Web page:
As for the publishing journey to my first book, that was not a journey so much as a fluke. I wrote an article, it won an award, the judge sent my work to an agent, the agent contacted an editor, and so forth. I think many authors my age and older will remember that at the time we didn’t think a lot about our “publishing platforms,” or our “media presences” because we did not have this sorcery we call the “internet.” Even today, despite my best efforts, I cannot persuade myself to care enough about platforms or presences to do anything about them; it’s not that they aren’t important, but that there are only so many things to which one can devote energy, and that is not one of my things.
And perhaps that leads to my advice to first-time authors of any age: Write whether you are published or not, whether your book is reviewed or not, whether your work sells or not. Decide whether or not you will write, and then follow through. Make a pact with yourself and your reader, and then keep that pact.
SN: Many of your books and speaking engagements focus on mental health. While diary writing can indeed be therapeutic, manuscript writing, especially about personal and complex topics, is difficult, challenging work. How do you practice self-care when you write?
MH: Keeping a diary or journal can be helpful, I think, but writing a book is a whole ‘nother thing. For self-care, I don’t do anything elaborate; I just take good care of my physical person (sleep, eat, go outside, move about) and avoid things that deplete me (internet, phone, tv, etc).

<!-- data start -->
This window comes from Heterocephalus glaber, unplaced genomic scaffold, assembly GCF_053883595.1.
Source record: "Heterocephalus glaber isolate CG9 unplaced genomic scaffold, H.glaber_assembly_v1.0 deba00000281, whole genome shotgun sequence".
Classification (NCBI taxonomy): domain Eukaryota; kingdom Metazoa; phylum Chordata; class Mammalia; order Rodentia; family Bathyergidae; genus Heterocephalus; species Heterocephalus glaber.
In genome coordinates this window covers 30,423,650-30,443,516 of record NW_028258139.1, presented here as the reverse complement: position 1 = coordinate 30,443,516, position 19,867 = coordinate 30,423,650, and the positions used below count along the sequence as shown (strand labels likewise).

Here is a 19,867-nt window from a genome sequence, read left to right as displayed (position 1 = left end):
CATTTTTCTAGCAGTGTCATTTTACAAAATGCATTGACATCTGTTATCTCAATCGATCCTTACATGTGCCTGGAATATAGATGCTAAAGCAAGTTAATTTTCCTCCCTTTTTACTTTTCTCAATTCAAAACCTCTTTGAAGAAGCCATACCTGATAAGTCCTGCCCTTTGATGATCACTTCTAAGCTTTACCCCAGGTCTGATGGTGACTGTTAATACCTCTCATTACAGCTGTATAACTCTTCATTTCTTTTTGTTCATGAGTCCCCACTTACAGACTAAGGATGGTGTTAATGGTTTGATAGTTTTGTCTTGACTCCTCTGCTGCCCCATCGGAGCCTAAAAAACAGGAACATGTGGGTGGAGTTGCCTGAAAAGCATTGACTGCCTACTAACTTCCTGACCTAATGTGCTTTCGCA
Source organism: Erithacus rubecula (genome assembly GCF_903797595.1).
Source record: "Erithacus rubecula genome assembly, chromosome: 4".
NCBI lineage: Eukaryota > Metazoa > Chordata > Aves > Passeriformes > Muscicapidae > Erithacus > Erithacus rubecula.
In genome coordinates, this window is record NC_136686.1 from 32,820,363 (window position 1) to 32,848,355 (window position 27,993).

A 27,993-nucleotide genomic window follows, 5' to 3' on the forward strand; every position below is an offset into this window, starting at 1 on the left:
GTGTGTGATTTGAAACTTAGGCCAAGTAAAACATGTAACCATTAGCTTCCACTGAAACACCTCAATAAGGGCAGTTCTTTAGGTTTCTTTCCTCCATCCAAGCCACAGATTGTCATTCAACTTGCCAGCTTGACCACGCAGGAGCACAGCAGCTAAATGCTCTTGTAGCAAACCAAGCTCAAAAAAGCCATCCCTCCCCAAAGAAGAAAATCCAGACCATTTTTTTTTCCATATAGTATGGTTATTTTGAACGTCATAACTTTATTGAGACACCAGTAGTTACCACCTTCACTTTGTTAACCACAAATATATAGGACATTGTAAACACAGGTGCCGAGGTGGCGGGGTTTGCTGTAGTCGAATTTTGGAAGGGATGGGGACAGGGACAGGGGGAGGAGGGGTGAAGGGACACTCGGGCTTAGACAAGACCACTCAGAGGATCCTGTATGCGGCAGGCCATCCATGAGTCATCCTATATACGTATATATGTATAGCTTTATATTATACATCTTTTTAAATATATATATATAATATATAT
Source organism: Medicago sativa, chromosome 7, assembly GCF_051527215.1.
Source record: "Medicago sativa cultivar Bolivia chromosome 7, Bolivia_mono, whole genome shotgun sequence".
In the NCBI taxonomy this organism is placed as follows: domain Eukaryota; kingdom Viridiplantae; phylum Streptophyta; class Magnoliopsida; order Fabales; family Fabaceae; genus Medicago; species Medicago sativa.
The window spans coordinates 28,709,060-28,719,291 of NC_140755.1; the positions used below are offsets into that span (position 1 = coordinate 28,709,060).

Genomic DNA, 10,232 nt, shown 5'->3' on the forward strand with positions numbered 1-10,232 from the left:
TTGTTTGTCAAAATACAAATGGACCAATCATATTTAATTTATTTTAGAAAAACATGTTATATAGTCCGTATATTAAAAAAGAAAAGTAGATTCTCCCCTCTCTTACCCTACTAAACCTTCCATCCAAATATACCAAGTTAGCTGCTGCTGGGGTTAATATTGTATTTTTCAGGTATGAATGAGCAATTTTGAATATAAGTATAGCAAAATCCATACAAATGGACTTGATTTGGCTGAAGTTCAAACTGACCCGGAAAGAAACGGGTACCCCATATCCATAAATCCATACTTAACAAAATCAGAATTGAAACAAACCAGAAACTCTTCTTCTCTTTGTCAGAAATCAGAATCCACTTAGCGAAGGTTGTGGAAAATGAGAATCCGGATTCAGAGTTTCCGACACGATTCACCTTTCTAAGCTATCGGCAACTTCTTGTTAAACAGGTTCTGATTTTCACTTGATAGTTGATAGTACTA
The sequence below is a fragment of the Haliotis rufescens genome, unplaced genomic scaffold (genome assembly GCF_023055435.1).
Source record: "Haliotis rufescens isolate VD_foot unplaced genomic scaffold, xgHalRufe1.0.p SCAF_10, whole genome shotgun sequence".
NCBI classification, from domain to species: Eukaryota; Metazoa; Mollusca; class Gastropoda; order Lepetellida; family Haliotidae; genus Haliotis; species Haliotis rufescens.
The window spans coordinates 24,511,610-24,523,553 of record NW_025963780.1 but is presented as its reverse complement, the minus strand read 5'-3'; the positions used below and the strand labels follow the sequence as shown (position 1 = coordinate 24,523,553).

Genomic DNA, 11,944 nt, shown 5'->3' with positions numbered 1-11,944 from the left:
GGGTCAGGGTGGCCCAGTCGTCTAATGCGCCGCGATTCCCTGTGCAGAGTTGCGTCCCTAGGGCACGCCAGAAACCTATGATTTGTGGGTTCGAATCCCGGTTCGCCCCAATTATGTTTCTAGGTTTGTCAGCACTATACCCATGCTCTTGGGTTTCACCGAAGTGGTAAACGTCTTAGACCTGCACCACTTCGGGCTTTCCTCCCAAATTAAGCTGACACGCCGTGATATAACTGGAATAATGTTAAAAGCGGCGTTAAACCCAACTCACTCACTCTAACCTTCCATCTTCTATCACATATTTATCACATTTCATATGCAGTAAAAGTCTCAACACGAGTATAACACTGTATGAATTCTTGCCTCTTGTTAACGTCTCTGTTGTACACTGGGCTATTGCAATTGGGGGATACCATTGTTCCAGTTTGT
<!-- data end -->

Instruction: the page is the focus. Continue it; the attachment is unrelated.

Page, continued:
SN: You’re currently working on a book about solitude in women’s lives. Can you tell us a little more about this?
MH: There is a great deal of literature by women and about women that celebrates and explores the fundamental necessity and power of relationship in women’s lives. Women are often defined, at least in literature, by their relationships–they are seekingrelationships, or healing from broken relationships, or enduring difficult relationships; they are mothers, or lovers, or daughters, or friends. I began to be very interested by women who seemed to define themselves and their lives differently–in and of themselves, rather than in relationship to someone else. So in this book, I am exploring the role of solitude in our thoughtlives, our spiritual lives, and our creative lives.
Those taking Stephanie Nikolopoulos’s Wild Women on the Road workshop will be especially interested in Marya Hornbacher’s essay “Drifters (Interstate 35)” in Nowhere: Drifters (Interstate 35) | Nowhere Magazine
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More on Marya Hornbacher’s work at Marya Hornbacher.com
More on Stephanie Nikolopoulos, go to Stephanie Nikolopoulos.com
More about all of our Participating Writers, go to Spotlights